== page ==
This website stores cookies on your device to improve your website experience and provide more personalized services to you on this website and through other media. To find out more about the cookies we use, see our Cookie Policy.If you click "Accept", we will use your information to serve you better with improved and customized services and for marketing purposes. If you click "Decline", we will not track your personal information on the website except to the extent required to honor your preference so that we do not have to cause inconvenience by asking you to make this choice again unless you clear the cookies.Learn more

Level-Up : Conversations with Friends & Developers: Episode IV with Cashplay

Posted on February 13, 2015
By Kaavya Kasturirangan

At InMobi we love games. Interestingly, we are also a collection of people who love talking and conversations. Put the two together and you'll know what our new blog series "Level Up : Conversations with Friends and Developers" is all about. We intend to create a cozy nook on our little blog where we catch-up and talk shop with our developer and non-developer friends. Do chime in; did I mention we love participation as well? ☺

George1.jpg

The holidays are woefully past us. January has been a blur of activity and we are only just getting started with 2015! I took a few minutes out of our hectic brainstorming meetings, content planning discussions and the like to sit down with George Everly at Cashplay to talk about competitive gaming, cash rewards for playing endless runner games and how developers ought to start focusing and creating specific games for the 30+ segment.

KK: Tell us a little about your company and what you do

GE: I work as a Business Development Director for Cashplay.co. We are a mobile game monetization platform that enables gamers to play against one another in a tournament format to win real money. In short, if you and I want to play our favorite mobile game for money, we can. As long as the mobile game is skill based (and fun of course) we partner with relevant third party developers. Essentially, I bring developers and their e-sports skill games onboard our platform, increasing their overall engagement and generating greater revenues for them.

KK: What category of games do you predict will be globally popular in 2015

GE: This year (2015), with a bit of bias, I see competitive skill based games (sports-based, endless runners, puzzles, etc.) becoming even more popular than they have been. Mobile games are in many ways a brief escape from reality and people are going to look for games that are simple to play, brief in nature and highly addictive.

KK: When we think of gaming, the image in our minds is mostly teenagers. Do you see a trend in peer-to-peer gaming that is different?

GE: Peer-to-peer gaming is becoming more and more an expected mode of play among gamers of all ages. There was once a time, long ago (like 15-20 years), where playing live games with and against your peers was quite uncommon. Today it is to be expected that your game has the ability connect users to play versus one another - one vs. one or multiplayer. I would expect peer-to-peer gaming to grow across the age demographic spectrum significantly as time goes on.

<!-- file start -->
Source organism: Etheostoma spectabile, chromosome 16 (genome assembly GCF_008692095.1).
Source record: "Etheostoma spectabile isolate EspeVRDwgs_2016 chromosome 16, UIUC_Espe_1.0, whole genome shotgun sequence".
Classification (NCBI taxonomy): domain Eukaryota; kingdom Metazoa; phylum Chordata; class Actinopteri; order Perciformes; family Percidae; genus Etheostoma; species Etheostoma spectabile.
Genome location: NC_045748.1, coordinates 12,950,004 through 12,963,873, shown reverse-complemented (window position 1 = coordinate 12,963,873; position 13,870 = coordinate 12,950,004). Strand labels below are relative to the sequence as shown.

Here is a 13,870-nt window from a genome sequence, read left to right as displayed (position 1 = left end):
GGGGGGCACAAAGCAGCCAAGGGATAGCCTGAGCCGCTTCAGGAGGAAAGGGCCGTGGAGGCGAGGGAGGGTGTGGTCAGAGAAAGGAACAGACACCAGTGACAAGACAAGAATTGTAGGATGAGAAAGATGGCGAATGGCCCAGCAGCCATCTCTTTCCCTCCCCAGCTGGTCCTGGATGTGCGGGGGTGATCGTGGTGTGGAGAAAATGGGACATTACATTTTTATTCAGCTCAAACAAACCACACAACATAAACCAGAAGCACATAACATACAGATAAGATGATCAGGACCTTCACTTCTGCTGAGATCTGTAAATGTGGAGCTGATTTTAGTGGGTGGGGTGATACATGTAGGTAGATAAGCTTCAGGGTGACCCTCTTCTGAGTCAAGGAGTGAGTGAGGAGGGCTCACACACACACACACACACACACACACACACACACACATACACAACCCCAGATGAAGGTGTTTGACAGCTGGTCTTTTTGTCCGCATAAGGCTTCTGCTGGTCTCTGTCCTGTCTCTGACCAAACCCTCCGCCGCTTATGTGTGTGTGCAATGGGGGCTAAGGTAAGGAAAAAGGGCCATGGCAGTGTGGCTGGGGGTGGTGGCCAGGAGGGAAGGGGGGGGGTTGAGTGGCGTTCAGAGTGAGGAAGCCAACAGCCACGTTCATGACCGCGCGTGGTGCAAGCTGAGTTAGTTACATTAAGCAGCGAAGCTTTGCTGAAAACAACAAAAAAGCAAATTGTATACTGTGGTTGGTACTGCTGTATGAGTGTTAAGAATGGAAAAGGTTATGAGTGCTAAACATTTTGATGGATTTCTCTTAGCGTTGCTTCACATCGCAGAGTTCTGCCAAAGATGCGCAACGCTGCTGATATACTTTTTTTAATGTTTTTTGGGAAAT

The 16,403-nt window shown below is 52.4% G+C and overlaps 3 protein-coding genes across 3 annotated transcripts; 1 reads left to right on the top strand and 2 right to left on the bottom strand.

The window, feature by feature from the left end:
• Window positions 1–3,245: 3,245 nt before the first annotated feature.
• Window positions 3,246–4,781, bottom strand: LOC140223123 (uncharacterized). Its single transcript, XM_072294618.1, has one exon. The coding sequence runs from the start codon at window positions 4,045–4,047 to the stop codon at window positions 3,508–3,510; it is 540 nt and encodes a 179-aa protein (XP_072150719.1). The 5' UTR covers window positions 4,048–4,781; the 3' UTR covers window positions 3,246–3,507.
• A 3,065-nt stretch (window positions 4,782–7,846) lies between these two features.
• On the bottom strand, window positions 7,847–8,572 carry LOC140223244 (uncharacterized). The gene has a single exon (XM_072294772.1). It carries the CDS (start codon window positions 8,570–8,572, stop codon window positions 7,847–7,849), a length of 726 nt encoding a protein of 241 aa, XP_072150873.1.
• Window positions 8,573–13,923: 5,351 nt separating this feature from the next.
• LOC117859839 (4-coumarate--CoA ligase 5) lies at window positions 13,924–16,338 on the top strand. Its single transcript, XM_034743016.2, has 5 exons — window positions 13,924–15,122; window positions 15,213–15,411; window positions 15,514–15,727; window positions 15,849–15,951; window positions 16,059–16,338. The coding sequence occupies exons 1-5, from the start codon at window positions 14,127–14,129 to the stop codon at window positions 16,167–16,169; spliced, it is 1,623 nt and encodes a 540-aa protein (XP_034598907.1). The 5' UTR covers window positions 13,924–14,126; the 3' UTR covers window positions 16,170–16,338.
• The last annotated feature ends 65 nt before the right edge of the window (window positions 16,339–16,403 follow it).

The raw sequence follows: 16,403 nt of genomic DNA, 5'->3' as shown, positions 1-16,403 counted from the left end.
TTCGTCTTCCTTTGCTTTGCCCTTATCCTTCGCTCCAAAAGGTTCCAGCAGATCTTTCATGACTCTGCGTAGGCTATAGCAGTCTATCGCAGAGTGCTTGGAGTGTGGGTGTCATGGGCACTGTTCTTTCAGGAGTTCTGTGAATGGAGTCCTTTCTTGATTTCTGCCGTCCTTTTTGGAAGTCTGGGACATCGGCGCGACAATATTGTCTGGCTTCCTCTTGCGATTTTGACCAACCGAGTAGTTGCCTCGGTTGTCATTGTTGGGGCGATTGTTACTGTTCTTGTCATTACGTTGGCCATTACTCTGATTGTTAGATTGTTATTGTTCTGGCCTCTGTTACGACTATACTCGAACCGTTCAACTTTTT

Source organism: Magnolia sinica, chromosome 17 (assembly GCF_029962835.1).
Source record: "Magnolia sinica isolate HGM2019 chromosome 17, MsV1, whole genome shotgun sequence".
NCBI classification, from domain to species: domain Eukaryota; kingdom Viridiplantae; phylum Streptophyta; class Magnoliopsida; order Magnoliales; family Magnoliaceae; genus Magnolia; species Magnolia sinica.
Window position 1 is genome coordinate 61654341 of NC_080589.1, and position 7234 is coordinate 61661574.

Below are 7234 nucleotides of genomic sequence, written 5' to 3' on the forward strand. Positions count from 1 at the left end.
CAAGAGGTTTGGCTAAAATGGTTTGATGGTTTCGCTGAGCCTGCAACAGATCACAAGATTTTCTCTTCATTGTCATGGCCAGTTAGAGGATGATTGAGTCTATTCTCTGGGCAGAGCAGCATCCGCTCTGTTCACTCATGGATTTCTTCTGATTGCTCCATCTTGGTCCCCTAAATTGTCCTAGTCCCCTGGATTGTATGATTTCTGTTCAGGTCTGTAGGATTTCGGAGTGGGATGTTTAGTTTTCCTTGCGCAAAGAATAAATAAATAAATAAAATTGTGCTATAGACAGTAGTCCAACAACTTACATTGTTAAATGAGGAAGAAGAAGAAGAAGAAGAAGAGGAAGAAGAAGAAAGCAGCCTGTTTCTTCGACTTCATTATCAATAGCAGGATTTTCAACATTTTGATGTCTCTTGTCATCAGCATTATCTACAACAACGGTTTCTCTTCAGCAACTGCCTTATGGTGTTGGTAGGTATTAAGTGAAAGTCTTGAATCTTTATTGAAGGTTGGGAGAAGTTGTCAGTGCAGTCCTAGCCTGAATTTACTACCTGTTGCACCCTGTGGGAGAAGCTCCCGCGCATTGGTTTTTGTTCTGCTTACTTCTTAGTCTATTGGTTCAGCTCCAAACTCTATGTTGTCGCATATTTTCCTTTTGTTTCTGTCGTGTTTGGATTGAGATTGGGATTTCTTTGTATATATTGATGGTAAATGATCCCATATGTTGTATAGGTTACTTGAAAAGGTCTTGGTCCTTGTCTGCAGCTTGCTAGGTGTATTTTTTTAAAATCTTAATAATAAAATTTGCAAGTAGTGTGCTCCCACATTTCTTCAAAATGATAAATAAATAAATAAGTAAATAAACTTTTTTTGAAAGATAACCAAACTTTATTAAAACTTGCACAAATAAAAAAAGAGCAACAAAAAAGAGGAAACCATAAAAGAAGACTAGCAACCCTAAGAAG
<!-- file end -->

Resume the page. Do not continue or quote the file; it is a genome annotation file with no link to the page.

KK: Is there an audience segment of gamers that has been ignored so far by developers or at least less targeted? Why?

GE: Yes. The male/female 30+ segment of gamers is seemingly more overlooked than those younger than them. In my humble opinion, this is because mobile gaming is generally viewed as a "youthful activity". However, everyone is young at heart and like to play games and with more and more "older" people technologically literate, I believe there is a great deal of opportunity within the 30 & over crowd of gamers.

KK: How can an indie explore and exploit the global phenomenon and target scattered audiences that enjoy casual games since really a teenager in US playing a casual game is just like a 50 year old woman in China where the game is concerned, right?

GE: Leveraging social media (Facebook, Twitter, Instagram, etc.) and being creative in engaging in the social space are of utmost importance when targeting scattered audiences. It is even more important to be able to accurately identify your target audiences are before reaching out to them. When these scattered audiences do come together at events like game nights it would behoove indie developers to have their games highlighted and engaging these audiences as well.

KK: The app store is only getting more crowded. How can an indie promote their game without spending too many marketing dollars?

GE: My answer in the previous question partially answers this one. Cross promotion with other developers and/or companies such as us could be a very effective and inexpensive way to get good indie promotion. Attaching your game with those who already have networks that would be interested in what you have to offer is always a great method of operation as long as you are bringing something of equal value to the table.